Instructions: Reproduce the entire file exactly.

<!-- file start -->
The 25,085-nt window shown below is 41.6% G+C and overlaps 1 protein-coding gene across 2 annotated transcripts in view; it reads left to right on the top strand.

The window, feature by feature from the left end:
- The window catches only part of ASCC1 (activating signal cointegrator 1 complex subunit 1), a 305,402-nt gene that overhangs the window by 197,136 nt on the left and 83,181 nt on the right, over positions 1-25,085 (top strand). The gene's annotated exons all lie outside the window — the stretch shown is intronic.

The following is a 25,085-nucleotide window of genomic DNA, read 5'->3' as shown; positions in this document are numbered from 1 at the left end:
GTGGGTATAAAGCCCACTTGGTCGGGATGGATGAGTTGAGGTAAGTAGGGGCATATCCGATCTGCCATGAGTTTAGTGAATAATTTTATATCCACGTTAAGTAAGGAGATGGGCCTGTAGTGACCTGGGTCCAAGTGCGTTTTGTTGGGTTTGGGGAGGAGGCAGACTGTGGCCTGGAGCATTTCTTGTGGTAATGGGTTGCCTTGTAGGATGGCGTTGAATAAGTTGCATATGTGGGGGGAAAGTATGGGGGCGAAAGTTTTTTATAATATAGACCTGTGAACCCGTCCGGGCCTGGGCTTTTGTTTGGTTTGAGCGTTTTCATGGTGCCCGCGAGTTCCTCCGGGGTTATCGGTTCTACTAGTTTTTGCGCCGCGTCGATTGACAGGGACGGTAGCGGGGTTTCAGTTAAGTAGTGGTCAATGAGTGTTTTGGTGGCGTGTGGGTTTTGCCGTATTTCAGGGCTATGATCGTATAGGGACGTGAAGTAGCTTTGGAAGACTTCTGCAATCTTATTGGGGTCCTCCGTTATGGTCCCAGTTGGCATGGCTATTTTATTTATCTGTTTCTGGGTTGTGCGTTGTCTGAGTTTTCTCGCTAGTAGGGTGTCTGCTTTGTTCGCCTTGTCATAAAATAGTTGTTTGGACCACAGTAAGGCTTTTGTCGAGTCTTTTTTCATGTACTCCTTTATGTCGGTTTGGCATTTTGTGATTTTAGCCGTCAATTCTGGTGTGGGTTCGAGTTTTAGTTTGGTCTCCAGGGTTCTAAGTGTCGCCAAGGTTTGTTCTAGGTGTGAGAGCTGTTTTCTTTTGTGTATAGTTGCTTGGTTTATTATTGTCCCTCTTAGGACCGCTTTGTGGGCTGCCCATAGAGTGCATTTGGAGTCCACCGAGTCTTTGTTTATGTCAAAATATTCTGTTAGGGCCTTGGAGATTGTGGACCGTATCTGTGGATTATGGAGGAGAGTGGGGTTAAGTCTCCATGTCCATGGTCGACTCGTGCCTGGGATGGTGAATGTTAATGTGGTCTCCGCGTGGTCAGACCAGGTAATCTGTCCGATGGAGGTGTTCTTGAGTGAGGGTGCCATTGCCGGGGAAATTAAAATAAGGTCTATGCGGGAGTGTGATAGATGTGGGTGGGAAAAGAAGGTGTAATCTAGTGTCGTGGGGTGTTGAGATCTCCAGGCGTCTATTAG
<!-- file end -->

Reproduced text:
The 25,085-nt window shown below is 41.6% G+C and overlaps 1 protein-coding gene across 2 annotated transcripts in view; it reads left to right on the top strand.

The window, feature by feature from the left end:
- The window catches only part of ASCC1 (activating signal cointegrator 1 complex subunit 1), a 305,402-nt gene that overhangs the window by 197,136 nt on the left and 83,181 nt on the right, over positions 1-25,085 (top strand). The gene's annotated exons all lie outside the window — the stretch shown is intronic.

The following is a 25,085-nucleotide window of genomic DNA, read 5'->3' as shown; positions in this document are numbered from 1 at the left end:
GTGGGTATAAAGCCCACTTGGTCGGGATGGATGAGTTGAGGTAAGTAGGGGCATATCCGATCTGCCATGAGTTTAGTGAATAATTTTATATCCACGTTAAGTAAGGAGATGGGCCTGTAGTGACCTGGGTCCAAGTGCGTTTTGTTGGGTTTGGGGAGGAGGCAGACTGTGGCCTGGAGCATTTCTTGTGGTAATGGGTTGCCTTGTAGGATGGCGTTGAATAAGTTGCATATGTGGGGGGAAAGTATGGGGGCGAAAGTTTTTTATAATATAGACCTGTGAACCCGTCCGGGCCTGGGCTTTTGTTTGGTTTGAGCGTTTTCATGGTGCCCGCGAGTTCCTCCGGGGTTATCGGTTCTACTAGTTTTTGCGCCGCGTCGATTGACAGGGACGGTAGCGGGGTTTCAGTTAAGTAGTGGTCAATGAGTGTTTTGGTGGCGTGTGGGTTTTGCCGTATTTCAGGGCTATGATCGTATAGGGACGTGAAGTAGCTTTGGAAGACTTCTGCAATCTTATTGGGGTCCTCCGTTATGGTCCCAGTTGGCATGGCTATTTTATTTATCTGTTTCTGGGTTGTGCGTTGTCTGAGTTTTCTCGCTAGTAGGGTGTCTGCTTTGTTCGCCTTGTCATAAAATAGTTGTTTGGACCACAGTAAGGCTTTTGTCGAGTCTTTTTTCATGTACTCCTTTATGTCGGTTTGGCATTTTGTGATTTTAGCCGTCAATTCTGGTGTGGGTTCGAGTTTTAGTTTGGTCTCCAGGGTTCTAAGTGTCGCCAAGGTTTGTTCTAGGTGTGAGAGCTGTTTTCTTTTGTGTATAGTTGCTTGGTTTATTATTGTCCCTCTTAGGACCGCTTTGTGGGCTGCCCATAGAGTGCATTTGGAGTCCACCGAGTCTTTGTTTATGTCAAAATATTCTGTTAGGGCCTTGGAGATTGTGGACCGTATCTGTGGATTATGGAGGAGAGTGGGGTTAAGTCTCCATGTCCATGGTCGACTCGTGCCTGGGATGGTGAATGTTAATGTGGTCTCCGCGTGGTCAGACCAGGTAATCTGTCCGATGGAGGTGTTCTTGAGTGAGGGTGCCATTGCCGGGGAAATTAAAATAAGGTCTATGCGGGAGTGTGATAGATGTGGGTGGGAAAAGAAGGTGTAATCTAGTGTCGTGGGGTGTTGAGATCTCCAGGCGTCTATTAG